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Spoon
They Want My Soul Rich Hughes , August 12th, 2014 07:07

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You can never predict what's going to be an ear worm. You're unsuspecting and they sneak up on you. And then, before you know it, it's taken over. After a month of listening to the latest Spoon album in the car, on public transport, on foot, in my living room, I've realised it's possessed me. It's only when you realise you're whistling a riff whilst changing a nappy, or humming the chorus whilst making a coffee, does it dawn on you that it has you in its grasp and there's no escape.

It's over twenty years since the Austin band Spoon first graced us with their music. Formed by Britt Daniels and Jim Eno, they were named after Can's theme song to the film Das Messer. Four years ago, Transference, took something of a step back and was more of a lo-fi approach, an effort to rejig their sound, but it failed to build on the standout and breakout brilliance of 2007's Ga Ga Ga Ga Ga. Transference was produced by Daniel and recorded in his basement flat. In a recent interview with The Guardian Daniel admitted this was a mistake - the record became a labour, not of love, but of annoyance and frustration, it became "fucking tedious". Unsurprisingly, Spoon took a break after touring that album and Daniel, after a chance encounter during that tour, teamed up with Wolf Parade's Dan Boeckner and New Bomb Turks' Sam Brown to form Divine Fits. The resulting album, A Thing Called Divine Fits, was released in 2012, and, upon hearing They Want My Soul for the first time, that sabbatical with Divine Fits was just the refreshing tonic Britt needed to recharge his batteries and get those creative juices flowing. The latest Spoon album echoes some of the feel-good pop of Divine Fits, the joyful and carefree approach that can only be gained from a new band and working with new people.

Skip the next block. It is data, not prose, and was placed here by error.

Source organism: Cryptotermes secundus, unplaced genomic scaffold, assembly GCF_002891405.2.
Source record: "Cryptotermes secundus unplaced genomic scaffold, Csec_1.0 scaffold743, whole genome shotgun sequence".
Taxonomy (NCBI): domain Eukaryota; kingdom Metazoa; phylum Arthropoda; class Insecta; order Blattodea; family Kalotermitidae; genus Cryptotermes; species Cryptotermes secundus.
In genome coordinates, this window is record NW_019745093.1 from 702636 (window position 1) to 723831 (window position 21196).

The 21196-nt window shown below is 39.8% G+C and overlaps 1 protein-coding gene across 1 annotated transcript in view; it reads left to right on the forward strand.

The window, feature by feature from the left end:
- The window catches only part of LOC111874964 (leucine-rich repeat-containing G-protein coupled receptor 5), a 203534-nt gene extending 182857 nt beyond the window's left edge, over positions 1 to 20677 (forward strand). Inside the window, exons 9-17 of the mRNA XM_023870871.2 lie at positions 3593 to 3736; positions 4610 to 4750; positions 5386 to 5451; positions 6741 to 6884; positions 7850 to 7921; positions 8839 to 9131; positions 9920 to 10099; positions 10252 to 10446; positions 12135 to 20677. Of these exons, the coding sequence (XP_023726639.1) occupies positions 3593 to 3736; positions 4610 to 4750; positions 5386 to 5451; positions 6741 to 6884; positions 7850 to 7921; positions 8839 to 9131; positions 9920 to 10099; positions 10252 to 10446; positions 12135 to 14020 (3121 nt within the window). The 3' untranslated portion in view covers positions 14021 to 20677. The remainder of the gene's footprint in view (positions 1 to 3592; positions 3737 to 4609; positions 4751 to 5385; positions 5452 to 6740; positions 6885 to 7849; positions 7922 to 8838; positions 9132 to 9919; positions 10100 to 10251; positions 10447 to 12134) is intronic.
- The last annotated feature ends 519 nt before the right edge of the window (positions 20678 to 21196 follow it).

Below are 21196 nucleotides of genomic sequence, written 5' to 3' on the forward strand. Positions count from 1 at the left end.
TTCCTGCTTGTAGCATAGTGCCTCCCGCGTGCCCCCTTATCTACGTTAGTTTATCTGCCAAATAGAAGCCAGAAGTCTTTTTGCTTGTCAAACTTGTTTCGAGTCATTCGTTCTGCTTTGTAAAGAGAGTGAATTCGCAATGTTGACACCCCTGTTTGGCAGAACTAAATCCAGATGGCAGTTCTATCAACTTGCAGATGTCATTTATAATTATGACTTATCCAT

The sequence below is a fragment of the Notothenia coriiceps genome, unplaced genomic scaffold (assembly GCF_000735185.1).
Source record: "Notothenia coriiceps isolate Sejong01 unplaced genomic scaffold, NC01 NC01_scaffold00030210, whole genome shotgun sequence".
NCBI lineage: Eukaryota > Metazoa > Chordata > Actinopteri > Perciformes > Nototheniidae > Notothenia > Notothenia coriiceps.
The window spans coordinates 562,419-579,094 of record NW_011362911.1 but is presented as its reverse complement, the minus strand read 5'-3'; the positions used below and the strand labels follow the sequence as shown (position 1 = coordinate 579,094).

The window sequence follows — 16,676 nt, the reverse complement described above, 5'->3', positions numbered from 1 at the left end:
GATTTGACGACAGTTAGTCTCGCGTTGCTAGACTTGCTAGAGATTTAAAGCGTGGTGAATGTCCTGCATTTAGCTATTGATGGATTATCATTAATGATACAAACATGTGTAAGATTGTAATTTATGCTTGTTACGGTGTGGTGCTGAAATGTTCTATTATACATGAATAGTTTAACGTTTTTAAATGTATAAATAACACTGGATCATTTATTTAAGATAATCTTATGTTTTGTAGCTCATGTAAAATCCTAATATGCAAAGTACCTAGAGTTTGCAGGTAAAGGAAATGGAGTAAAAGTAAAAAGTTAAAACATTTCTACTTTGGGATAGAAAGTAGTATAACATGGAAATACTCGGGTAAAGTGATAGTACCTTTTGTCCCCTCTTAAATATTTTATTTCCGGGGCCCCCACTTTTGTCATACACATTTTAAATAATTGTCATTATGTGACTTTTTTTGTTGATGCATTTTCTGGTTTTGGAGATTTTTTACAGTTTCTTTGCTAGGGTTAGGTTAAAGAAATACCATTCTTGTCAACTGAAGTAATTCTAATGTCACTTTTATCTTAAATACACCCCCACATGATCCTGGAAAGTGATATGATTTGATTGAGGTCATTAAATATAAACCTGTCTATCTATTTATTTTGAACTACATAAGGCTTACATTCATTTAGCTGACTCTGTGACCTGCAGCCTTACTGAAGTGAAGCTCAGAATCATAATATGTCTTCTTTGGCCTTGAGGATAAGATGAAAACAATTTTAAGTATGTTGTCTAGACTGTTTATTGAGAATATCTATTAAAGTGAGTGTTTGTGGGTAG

They Want My Soul is focused, tight and impeccably produced. The songwriting is crisp and tight, Daniel's ear for a catchy and upbeat riff have resurfaced. Spoon inhabit a world of blurred and mixed influences. Are they a rock band? Are they a pop band? Are they an indie band (whatever that)? The answer, as with all these questions, is somewhere in the middle. Of all three. What has remained throughout their career is the beautifully production of the records. After Daniel's previous experience with production, they've brought in uber producers Dave Fridmann and Joe Chiccarelli to work alongside the band and, yet, their affect isn't obvious - this is still, without doubt, a Spoon album and, as with all good producers, they've just helped to focus the music and, in this case, squeeze all the goodness into a perfect and lean 37 minutes.

The songs are driven by Daniel's nasal vocals whilst the music is full of flourishes and oddities that are exhilarating and addictive, burrowing their way into your head: the crisp guitar riff that finishes 'Rainy Taxi', the vocal "Do do"s of 'Do You', the rising synth refrain of 'Outlier'; I find myself repeating them infinitum. Yet removing these clever production tricks and catchy riffs don't leave the songs exposed - Daniel has a cutting lyrical tongue, a way of twisting words in and around the music, making them equally catchy and deviously obsessive: "You were smart, you played no part, you just thought what you thought […] You had taste, you had no time to waste, what happened to you kid?" from 'Outlier' sounds like a critical take on selling out, whilst 'Rainy Taxi' contains the barbed line of "As the sun goes fading in the west, there's an army east that's rising still". 

As with all classic albums, it finishes perfectly. 'New York Kiss' is a love letter to a specific place and time that can no longer be visited, it's either too painful or too perfect (it's not exactly clear which of these it is): "There ain't a thing I miss, not like your New York Kiss", "Now it's just another place, a place your memory owns […] right now I know no other place I say goodnight" as the twinkling keyboard finishes, it reflects a star lit sky, and the dangerous emotions of lost love and lost time fade out, and the album finishes. 

As you let the silence engulf you, the lasting question is, who are "they" of the album title? After following Spoon for over ten years and marveling at their exquisite music, I can only think that it's "them", the band. I've completely submitted to them. Spoon have my soul.


Aug 12, 2014 11:19am

what format did ypu listen to? the cd sounds like utter dogshit, in contrast to theusual care of the band's sonics? oh, but it probably sounds punchy on some assholes phone at work!!

this isn't digital v. analog per se because they're also offering hi-res digital download etc; that can!t sound worse!

fridmann is ban ears blown hack btw but major label backed $$$ like him.

also, your math is off- spoon, are closer to 20 years blather than 11.

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Rich Hughes
Aug 12, 2014 12:36pm

In reply to :

Good spot on my maths - I missed a decade out. Hmmm.

As for the sound, on CD it sounded damn good at home.

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Aug 12, 2014 1:04pm

Fantastic record, front to back killer and easily one of the best of the year so far.

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